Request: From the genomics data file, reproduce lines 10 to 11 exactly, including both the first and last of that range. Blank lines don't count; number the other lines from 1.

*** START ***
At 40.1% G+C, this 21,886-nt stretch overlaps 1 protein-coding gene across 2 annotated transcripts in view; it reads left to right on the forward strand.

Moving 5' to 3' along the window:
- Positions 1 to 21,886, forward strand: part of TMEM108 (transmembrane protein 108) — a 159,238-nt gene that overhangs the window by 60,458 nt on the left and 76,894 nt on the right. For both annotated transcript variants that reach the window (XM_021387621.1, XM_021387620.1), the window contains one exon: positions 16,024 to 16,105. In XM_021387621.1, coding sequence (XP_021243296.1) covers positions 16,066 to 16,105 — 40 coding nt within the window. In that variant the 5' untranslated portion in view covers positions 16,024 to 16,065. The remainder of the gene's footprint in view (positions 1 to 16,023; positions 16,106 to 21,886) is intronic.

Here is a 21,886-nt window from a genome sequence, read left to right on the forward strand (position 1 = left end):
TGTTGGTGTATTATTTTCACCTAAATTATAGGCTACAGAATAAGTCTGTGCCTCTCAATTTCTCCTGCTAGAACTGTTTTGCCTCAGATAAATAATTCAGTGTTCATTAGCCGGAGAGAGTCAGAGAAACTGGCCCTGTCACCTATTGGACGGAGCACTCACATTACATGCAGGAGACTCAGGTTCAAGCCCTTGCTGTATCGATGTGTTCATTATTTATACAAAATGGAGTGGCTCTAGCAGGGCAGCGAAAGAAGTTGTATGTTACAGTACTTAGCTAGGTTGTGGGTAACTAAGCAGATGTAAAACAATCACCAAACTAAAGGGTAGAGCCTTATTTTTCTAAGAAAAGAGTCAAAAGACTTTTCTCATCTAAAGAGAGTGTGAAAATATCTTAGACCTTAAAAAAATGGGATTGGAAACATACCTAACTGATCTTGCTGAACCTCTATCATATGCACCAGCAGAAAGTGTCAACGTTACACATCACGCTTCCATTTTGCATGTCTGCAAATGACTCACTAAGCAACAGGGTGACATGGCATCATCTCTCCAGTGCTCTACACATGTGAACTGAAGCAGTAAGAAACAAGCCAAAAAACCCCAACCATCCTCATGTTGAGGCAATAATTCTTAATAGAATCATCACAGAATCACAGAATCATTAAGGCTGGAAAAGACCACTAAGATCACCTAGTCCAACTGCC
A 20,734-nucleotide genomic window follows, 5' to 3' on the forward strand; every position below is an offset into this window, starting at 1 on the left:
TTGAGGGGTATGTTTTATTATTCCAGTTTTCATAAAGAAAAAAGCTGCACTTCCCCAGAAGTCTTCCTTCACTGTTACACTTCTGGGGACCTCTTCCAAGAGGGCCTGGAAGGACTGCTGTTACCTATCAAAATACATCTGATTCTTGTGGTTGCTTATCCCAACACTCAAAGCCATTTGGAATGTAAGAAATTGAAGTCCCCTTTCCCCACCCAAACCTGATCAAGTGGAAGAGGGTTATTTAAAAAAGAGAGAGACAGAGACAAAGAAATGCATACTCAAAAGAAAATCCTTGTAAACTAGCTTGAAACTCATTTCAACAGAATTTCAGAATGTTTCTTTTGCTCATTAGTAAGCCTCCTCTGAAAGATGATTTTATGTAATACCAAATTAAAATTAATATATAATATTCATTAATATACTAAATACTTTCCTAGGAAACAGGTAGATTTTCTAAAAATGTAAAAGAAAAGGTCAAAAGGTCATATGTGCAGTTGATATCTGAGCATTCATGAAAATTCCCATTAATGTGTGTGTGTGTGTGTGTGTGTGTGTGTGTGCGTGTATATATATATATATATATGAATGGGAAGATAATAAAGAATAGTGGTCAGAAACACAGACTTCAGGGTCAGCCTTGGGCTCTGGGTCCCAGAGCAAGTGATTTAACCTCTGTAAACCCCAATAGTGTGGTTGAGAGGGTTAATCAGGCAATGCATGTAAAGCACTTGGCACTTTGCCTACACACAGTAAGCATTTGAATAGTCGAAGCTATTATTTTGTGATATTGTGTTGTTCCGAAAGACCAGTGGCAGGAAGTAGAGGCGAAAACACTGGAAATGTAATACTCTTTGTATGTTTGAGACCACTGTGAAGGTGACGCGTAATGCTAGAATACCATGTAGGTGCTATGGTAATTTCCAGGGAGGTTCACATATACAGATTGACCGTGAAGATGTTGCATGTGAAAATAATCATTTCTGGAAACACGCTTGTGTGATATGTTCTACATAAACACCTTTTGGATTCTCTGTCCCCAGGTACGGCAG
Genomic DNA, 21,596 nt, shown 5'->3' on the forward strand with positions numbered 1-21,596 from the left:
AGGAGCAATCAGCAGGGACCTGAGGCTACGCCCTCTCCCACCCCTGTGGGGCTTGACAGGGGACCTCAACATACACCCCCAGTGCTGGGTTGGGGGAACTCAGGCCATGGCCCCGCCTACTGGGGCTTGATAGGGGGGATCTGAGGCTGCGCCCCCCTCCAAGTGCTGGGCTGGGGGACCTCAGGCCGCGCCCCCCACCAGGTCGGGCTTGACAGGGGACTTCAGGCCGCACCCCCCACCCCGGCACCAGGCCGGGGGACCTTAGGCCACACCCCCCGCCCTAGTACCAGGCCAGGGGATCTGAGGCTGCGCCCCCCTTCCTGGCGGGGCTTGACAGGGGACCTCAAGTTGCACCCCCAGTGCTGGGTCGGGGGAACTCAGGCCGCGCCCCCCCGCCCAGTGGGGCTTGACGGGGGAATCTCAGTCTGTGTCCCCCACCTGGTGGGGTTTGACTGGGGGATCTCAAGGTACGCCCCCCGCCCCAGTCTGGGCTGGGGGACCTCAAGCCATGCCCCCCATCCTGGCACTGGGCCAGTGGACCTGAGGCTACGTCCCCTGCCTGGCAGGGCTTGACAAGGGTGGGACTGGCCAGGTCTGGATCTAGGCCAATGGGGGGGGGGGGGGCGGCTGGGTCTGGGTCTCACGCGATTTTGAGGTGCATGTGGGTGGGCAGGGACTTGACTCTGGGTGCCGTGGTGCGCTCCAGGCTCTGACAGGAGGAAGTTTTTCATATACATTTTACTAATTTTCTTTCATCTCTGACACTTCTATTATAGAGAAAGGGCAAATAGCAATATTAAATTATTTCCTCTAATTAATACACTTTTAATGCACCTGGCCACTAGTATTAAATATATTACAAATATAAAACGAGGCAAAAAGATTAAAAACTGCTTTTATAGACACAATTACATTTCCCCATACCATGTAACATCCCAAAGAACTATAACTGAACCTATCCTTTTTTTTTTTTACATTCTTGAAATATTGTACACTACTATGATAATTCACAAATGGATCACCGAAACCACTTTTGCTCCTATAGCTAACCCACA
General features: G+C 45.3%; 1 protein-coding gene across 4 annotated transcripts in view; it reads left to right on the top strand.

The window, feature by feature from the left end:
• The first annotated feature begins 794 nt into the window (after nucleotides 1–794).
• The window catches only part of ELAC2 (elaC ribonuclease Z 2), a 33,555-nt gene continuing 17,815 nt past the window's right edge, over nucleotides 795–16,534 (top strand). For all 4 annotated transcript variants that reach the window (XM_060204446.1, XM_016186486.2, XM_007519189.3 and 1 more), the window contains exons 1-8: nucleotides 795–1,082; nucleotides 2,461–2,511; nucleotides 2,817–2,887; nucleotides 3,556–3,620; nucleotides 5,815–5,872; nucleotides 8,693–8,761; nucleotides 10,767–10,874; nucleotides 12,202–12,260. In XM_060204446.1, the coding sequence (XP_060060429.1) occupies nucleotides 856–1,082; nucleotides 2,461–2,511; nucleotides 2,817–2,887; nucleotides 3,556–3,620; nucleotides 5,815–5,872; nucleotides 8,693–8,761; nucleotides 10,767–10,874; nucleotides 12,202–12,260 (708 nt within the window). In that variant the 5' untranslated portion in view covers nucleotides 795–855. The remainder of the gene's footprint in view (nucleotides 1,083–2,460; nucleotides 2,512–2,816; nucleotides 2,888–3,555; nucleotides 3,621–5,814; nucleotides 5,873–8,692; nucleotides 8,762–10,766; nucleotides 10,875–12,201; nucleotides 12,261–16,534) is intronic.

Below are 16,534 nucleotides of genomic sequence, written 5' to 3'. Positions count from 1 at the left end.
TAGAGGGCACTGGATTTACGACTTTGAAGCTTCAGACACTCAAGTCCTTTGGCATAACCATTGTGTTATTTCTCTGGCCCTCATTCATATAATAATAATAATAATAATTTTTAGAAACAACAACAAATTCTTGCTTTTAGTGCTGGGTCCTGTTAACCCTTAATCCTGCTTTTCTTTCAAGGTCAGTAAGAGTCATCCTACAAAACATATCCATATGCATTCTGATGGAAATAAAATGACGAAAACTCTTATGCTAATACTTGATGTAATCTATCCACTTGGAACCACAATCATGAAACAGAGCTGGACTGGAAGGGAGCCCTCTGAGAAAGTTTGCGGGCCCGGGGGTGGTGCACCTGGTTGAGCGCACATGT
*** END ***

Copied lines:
General features: G+C 45.3%; 1 protein-coding gene across 4 annotated transcripts in view; it reads left to right on the top strand.

The window, feature by feature from the left end: